# Ronald

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# 7 Comments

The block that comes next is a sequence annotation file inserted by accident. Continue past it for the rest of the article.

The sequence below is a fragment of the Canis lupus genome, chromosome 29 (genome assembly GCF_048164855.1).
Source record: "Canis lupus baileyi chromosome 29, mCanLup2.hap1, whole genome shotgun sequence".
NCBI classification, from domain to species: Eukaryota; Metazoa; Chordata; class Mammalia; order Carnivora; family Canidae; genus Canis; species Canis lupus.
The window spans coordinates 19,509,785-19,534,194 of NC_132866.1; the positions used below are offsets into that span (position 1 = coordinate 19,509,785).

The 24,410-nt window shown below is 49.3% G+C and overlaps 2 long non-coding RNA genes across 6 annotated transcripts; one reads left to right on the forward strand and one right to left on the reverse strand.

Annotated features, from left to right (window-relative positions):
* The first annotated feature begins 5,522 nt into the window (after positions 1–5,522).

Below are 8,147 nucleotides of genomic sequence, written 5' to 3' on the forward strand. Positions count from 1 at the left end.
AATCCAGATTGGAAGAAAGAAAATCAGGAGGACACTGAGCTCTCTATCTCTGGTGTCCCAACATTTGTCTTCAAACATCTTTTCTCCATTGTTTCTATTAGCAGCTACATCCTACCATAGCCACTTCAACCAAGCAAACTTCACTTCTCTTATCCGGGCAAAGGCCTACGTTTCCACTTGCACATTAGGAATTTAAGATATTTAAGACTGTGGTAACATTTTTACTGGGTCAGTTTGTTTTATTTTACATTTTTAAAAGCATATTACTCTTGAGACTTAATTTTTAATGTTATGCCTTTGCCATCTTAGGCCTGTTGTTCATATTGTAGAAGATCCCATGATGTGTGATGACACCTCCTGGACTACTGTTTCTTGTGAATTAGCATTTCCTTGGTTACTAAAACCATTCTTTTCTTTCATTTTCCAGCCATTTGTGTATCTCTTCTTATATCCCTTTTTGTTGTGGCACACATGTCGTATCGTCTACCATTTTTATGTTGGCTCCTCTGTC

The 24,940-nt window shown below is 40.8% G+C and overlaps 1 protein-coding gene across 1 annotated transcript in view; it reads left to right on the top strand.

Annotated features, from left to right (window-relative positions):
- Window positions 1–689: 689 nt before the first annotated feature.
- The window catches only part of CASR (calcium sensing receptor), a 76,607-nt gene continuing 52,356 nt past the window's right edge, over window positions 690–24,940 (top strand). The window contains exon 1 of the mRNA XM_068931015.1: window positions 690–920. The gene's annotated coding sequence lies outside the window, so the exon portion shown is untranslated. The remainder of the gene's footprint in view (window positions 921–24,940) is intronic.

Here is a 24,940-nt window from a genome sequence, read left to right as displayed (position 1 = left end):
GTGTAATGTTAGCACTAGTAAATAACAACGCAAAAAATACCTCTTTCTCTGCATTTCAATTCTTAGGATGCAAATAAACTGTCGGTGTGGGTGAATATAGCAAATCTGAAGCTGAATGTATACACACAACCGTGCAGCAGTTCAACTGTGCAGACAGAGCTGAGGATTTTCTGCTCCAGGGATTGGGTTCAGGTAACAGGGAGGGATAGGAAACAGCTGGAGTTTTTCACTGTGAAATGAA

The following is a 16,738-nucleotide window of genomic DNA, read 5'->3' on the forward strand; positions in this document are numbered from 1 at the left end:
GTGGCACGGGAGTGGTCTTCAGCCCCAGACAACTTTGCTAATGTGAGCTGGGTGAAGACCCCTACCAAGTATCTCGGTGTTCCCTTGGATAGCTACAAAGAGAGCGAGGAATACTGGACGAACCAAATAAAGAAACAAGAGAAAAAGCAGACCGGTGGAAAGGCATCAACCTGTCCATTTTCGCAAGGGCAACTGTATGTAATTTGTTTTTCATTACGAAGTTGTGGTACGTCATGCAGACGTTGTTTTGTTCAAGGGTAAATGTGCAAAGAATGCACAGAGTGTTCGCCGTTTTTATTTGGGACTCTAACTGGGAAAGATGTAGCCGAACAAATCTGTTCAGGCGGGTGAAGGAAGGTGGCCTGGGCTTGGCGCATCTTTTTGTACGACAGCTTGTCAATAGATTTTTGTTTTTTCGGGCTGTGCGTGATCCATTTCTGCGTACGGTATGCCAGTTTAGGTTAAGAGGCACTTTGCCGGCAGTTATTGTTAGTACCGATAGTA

May14 comment How can adding a 2nd IV make the 1st IV significant? So, I understand that $X_1$ explains the variability that $X_2$ does not. Does this require that $X_2$ be (more) significant than $X_1$? Or can $X_1$ be made significant without significance of $X_2$? May14 comment DNA use in court cases I also calculate 1/80,000. May11 comment Confidence interval: “$v_2$ is at most $x$ larger than $v_1$, with a confidence of $95\%$” I tagged it because stats questions tend to get better and more thorough answers on stats.SE...! Apr15 comment Why does a 95% CI not imply a 95% chance of containing the mean? "Less than 94%" in a sample of 1000 CIs is surely not significant evidence against the idea that 95% of CIs contain the mean. In fact, I would expect 95% of CIs to indeed contain the mean, in this case. Apr15 comment Why does a 95% CI not imply a 95% chance of containing the mean? Link as requested. Ah yes. Within this example, it seems clear: if we do an experiment, there is a 75% chance that the resulting Confidence Interval will contain the mean. Once we've done the experiment and we know how it played out, that probability may be different, depending on the distribution of the resulting sample. Apr15 comment Why does a 95% CI not imply a 95% chance of containing the mean? strongly agree: "its probability is either 1 or 0" is not a natural way of looking at probability. Probability is otherwise measured given the best of your (subjective) knowledge; probability doesn't ever make sense as an objective, universal truth. The probability of the coin showing heads is different for you and for your friend who has had a peek! Apr15 comment Why does a 95% CI not imply a 95% chance of containing the mean? can you provide a direct link/page reference to that example? I searched the chapter but I could not identify the correct example.